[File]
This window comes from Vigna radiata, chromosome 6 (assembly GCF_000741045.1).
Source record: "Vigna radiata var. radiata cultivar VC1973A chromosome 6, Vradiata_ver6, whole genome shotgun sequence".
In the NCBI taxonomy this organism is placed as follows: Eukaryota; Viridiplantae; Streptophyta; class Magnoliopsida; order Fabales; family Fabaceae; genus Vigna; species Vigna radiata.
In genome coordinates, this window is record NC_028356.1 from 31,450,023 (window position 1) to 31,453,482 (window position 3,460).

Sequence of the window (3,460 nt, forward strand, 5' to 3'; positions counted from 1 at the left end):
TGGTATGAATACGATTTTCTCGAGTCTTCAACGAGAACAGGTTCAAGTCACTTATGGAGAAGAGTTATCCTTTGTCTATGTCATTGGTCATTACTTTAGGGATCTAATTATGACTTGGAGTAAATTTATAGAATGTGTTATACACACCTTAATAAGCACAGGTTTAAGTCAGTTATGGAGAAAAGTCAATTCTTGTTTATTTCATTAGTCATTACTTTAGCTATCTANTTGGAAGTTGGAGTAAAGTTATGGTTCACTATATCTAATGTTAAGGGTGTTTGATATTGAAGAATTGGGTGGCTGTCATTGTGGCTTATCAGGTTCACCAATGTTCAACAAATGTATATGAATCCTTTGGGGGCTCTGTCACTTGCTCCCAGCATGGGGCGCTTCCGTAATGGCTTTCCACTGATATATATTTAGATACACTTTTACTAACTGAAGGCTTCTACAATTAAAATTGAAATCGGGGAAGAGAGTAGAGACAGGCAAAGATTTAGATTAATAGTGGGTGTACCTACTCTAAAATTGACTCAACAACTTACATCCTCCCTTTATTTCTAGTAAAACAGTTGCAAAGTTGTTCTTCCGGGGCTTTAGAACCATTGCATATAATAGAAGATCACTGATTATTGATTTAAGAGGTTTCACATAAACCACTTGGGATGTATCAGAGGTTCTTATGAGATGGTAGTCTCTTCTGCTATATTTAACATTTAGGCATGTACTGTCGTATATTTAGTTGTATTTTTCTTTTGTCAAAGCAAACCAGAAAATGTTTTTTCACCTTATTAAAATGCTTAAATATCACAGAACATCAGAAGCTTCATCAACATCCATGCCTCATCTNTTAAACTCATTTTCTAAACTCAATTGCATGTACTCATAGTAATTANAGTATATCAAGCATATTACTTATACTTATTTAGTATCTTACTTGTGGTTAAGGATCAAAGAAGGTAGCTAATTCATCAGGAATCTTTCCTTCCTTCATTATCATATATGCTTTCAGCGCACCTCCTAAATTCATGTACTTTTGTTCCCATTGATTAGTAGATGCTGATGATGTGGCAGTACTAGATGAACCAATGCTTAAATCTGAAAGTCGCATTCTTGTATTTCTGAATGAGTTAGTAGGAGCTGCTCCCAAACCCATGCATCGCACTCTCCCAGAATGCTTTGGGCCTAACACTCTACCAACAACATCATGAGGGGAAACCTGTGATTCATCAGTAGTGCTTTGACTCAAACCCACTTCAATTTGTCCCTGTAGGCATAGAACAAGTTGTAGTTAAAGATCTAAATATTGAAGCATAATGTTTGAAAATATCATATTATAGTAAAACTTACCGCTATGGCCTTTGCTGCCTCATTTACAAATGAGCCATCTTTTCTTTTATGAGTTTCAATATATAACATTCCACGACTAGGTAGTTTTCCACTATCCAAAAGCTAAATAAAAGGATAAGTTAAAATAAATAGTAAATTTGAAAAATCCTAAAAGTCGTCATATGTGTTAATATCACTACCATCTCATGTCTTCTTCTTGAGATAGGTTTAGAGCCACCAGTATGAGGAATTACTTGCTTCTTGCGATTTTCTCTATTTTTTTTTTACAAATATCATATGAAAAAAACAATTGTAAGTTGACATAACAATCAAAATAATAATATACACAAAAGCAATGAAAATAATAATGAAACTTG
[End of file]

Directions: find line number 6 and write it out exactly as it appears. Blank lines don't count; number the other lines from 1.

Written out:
TGGTATGAATACGATTTTCTCGAGTCTTCAACGAGAACAGGTTCAAGTCACTTATGGAGAAGAGTTATCCTTTGTCTATGTCATTGGTCATTACTTTAGGGATCTAATTATGACTTGGAGTAAATTTATAGAATGTGTTATACACACCTTAATAAGCACAGGTTTAAGTCAGTTATGGAGAAAAGTCAATTCTTGTTTATTTCATTAGTCATTACTTTAGCTATCTANTTGGAAGTTGGAGTAAAGTTATGGTTCACTATATCTAATGTTAAGGGTGTTTGATATTGAAGAATTGGGTGGCTGTCATTGTGGCTTATCAGGTTCACCAATGTTCAACAAATGTATATGAATCCTTTGGGGGCTCTGTCACTTGCTCCCAGCATGGGGCGCTTCCGTAATGGCTTTCCACTGATATATATTTAGATACACTTTTACTAACTGAAGGCTTCTACAATTAAAATTGAAATCGGGGAAGAGAGTAGAGACAGGCAAAGATTTAGATTAATAGTGGGTGTACCTACTCTAAAATTGACTCAACAACTTACATCCTCCCTTTATTTCTAGTAAAACAGTTGCAAAGTTGTTCTTCCGGGGCTTTAGAACCATTGCATATAATAGAAGATCACTGATTATTGATTTAAGAGGTTTCACATAAACCACTTGGGATGTATCAGAGGTTCTTATGAGATGGTAGTCTCTTCTGCTATATTTAACATTTAGGCATGTACTGTCGTATATTTAGTTGTATTTTTCTTTTGTCAAAGCAAACCAGAAAATGTTTTTTCACCTTATTAAAATGCTTAAATATCACAGAACATCAGAAGCTTCATCAACATCCATGCCTCATCTNTTAAACTCATTTTCTAAACTCAATTGCATGTACTCATAGTAATTANAGTATATCAAGCATATTACTTATACTTATTTAGTATCTTACTTGTGGTTAAGGATCAAAGAAGGTAGCTAATTCATCAGGAATCTTTCCTTCCTTCATTATCATATATGCTTTCAGCGCACCTCCTAAATTCATGTACTTTTGTTCCCATTGATTAGTAGATGCTGATGATGTGGCAGTACTAGATGAACCAATGCTTAAATCTGAAAGTCGCATTCTTGTATTTCTGAATGAGTTAGTAGGAGCTGCTCCCAAACCCATGCATCGCACTCTCCCAGAATGCTTTGGGCCTAACACTCTACCAACAACATCATGAGGGGAAACCTGTGATTCATCAGTAGTGCTTTGACTCAAACCCACTTCAATTTGTCCCTGTAGGCATAGAACAAGTTGTAGTTAAAGATCTAAATATTGAAGCATAATGTTTGAAAATATCATATTATAGTAAAACTTACCGCTATGGCCTTTGCTGCCTCATTTACAAATGAGCCATCTTTTCTTTTATGAGTTTCAATATATAACATTCCACGACTAGGTAGTTTTCCACTATCCAAAAGCTAAATAAAAGGATAAGTTAAAATAAATAGTAAATTTGAAAAATCCTAAAAGTCGTCATATGTGTTAATATCACTACCATCTCATGTCTTCTTCTTGAGATAGGTTTAGAGCCACCAGTATGAGGAATTACTTGCTTCTTGCGATTTTCTCTATTTTTTTTTTACAAATATCATATGAAAAAAACAATTGTAAGTTGACATAACAATCAAAATAATAATATACACAAAAGCAATGAAAATAATAATGAAACTTG